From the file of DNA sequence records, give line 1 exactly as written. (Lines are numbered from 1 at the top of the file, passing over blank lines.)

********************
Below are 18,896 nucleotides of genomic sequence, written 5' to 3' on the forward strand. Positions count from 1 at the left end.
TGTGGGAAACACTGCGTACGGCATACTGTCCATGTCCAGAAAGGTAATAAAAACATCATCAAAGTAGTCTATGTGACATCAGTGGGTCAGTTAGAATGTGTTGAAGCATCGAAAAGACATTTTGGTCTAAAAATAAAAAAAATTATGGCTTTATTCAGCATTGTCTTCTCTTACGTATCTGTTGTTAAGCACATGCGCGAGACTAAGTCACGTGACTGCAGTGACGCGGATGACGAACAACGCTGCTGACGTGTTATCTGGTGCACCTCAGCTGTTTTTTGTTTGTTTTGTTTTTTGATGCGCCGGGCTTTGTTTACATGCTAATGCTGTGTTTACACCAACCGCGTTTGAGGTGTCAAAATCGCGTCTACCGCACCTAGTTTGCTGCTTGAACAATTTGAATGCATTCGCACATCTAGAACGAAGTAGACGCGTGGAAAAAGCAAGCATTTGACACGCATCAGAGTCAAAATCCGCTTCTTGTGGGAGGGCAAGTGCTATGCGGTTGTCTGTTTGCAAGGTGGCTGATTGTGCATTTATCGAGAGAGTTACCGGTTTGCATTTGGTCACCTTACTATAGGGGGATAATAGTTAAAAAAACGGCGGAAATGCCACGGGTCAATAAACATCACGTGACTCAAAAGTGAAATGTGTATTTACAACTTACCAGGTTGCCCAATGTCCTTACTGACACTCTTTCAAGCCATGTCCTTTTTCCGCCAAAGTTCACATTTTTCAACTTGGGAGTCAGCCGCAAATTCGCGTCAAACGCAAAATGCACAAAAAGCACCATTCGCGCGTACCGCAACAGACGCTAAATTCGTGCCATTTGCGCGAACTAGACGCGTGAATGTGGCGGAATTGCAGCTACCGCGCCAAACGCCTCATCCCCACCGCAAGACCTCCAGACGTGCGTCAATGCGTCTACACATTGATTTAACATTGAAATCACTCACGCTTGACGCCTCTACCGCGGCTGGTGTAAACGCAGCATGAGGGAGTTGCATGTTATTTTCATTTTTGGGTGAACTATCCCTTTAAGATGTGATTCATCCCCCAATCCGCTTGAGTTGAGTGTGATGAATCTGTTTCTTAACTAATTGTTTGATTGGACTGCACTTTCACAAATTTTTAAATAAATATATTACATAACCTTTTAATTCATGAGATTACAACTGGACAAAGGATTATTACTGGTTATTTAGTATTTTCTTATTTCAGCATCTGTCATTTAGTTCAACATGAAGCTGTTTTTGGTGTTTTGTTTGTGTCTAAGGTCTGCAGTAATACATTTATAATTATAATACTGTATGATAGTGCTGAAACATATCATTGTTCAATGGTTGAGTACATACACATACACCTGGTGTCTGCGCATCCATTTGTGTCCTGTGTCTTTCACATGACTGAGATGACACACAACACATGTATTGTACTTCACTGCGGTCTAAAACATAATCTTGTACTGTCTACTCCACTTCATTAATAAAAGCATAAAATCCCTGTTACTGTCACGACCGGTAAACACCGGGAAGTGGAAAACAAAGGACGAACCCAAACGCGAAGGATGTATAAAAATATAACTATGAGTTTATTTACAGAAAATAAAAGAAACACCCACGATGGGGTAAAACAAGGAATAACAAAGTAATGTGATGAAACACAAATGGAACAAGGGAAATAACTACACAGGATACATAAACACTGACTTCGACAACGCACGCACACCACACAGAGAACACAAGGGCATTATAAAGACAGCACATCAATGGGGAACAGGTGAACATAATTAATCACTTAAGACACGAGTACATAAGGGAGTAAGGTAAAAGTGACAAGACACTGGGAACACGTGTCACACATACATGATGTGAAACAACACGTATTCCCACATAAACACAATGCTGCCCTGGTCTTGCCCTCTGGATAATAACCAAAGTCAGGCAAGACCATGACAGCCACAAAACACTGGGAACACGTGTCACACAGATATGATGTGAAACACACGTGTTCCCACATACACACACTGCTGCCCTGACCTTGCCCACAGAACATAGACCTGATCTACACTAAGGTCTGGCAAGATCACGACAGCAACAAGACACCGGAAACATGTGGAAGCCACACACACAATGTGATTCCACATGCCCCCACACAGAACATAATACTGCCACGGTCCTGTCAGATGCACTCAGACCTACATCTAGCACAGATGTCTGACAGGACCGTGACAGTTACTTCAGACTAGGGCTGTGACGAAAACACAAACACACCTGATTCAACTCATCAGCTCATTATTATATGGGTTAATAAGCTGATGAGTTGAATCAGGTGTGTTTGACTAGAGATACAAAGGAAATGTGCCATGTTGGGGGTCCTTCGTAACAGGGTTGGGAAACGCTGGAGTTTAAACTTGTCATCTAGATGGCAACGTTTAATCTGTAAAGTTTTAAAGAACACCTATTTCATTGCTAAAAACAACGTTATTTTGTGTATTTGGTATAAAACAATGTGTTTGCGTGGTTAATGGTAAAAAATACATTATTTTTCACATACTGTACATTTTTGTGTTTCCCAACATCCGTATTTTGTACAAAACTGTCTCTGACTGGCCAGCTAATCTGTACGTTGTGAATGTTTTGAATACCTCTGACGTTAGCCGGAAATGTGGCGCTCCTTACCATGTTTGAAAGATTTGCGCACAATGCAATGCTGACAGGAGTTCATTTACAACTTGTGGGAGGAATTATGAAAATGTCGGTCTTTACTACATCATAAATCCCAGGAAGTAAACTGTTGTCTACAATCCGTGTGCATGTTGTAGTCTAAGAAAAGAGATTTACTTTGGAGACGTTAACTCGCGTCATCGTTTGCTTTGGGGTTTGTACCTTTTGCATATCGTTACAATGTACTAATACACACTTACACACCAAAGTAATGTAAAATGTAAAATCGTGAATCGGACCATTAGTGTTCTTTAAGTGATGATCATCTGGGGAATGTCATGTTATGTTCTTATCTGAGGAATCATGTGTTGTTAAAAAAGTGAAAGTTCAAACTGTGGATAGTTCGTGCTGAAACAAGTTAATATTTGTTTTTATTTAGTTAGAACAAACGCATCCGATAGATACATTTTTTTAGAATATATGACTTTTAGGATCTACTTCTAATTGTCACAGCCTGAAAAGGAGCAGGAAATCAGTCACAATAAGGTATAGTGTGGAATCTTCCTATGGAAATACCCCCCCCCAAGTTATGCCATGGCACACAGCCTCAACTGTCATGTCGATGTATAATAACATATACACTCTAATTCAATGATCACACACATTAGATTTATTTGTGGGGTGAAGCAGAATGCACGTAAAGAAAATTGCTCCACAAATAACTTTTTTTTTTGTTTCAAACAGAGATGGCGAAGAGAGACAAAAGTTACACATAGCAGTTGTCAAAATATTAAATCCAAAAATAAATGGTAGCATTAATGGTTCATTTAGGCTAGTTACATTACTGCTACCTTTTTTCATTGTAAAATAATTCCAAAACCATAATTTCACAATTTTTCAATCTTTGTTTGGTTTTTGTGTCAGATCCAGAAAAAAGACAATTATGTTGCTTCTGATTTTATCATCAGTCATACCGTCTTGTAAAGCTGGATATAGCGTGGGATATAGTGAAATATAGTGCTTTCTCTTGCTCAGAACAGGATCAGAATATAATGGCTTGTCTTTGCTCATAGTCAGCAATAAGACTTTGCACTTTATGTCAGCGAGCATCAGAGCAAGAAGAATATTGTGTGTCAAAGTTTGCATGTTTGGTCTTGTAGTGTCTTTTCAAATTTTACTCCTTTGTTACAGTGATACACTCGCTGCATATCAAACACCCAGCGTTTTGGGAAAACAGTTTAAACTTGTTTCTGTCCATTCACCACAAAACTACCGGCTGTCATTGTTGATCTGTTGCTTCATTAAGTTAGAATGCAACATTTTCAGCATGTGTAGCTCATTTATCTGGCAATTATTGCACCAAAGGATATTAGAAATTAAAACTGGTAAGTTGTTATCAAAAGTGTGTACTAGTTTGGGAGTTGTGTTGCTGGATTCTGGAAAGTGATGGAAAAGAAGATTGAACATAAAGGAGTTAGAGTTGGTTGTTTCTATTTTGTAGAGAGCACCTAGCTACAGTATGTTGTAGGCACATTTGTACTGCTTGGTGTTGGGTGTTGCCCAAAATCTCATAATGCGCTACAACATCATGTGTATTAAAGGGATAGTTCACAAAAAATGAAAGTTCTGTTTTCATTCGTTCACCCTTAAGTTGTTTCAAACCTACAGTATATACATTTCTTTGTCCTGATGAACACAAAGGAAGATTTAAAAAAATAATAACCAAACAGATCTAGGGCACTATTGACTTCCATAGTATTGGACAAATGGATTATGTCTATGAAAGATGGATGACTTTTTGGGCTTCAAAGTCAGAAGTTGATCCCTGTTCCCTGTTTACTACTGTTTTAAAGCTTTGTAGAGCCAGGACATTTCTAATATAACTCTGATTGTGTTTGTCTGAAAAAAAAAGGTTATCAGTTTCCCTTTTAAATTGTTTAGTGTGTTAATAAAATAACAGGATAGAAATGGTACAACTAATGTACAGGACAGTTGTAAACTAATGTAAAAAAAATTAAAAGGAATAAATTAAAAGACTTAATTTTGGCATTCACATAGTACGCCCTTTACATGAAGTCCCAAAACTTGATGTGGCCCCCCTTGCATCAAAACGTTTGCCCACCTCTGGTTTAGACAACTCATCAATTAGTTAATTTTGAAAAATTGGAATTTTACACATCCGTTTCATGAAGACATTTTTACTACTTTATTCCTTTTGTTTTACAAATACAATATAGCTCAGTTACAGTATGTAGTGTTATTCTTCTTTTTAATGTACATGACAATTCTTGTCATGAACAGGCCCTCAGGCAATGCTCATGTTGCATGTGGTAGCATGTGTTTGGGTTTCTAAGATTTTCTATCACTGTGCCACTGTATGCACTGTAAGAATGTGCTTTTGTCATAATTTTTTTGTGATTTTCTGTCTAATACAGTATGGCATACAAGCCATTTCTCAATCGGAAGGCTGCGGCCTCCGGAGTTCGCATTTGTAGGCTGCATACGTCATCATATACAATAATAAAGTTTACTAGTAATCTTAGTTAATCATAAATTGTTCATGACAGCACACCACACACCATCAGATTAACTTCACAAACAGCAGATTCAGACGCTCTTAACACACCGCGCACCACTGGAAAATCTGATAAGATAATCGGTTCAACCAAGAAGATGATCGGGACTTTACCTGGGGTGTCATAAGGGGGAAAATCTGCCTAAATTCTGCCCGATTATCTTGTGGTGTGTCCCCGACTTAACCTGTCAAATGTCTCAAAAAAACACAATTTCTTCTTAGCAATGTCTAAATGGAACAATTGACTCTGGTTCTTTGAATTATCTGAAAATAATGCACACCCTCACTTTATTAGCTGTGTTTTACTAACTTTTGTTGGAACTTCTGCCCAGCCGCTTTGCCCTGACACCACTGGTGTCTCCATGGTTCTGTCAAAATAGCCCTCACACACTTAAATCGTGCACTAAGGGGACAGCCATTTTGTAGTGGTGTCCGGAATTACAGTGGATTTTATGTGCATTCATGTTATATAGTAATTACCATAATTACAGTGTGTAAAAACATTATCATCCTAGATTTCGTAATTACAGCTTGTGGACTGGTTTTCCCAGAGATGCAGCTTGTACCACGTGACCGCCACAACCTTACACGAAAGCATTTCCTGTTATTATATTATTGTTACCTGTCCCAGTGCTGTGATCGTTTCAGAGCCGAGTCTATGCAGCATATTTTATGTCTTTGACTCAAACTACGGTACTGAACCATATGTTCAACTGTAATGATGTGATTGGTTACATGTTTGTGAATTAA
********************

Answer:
Below are 18,896 nucleotides of genomic sequence, written 5' to 3' on the forward strand. Positions count from 1 at the left end.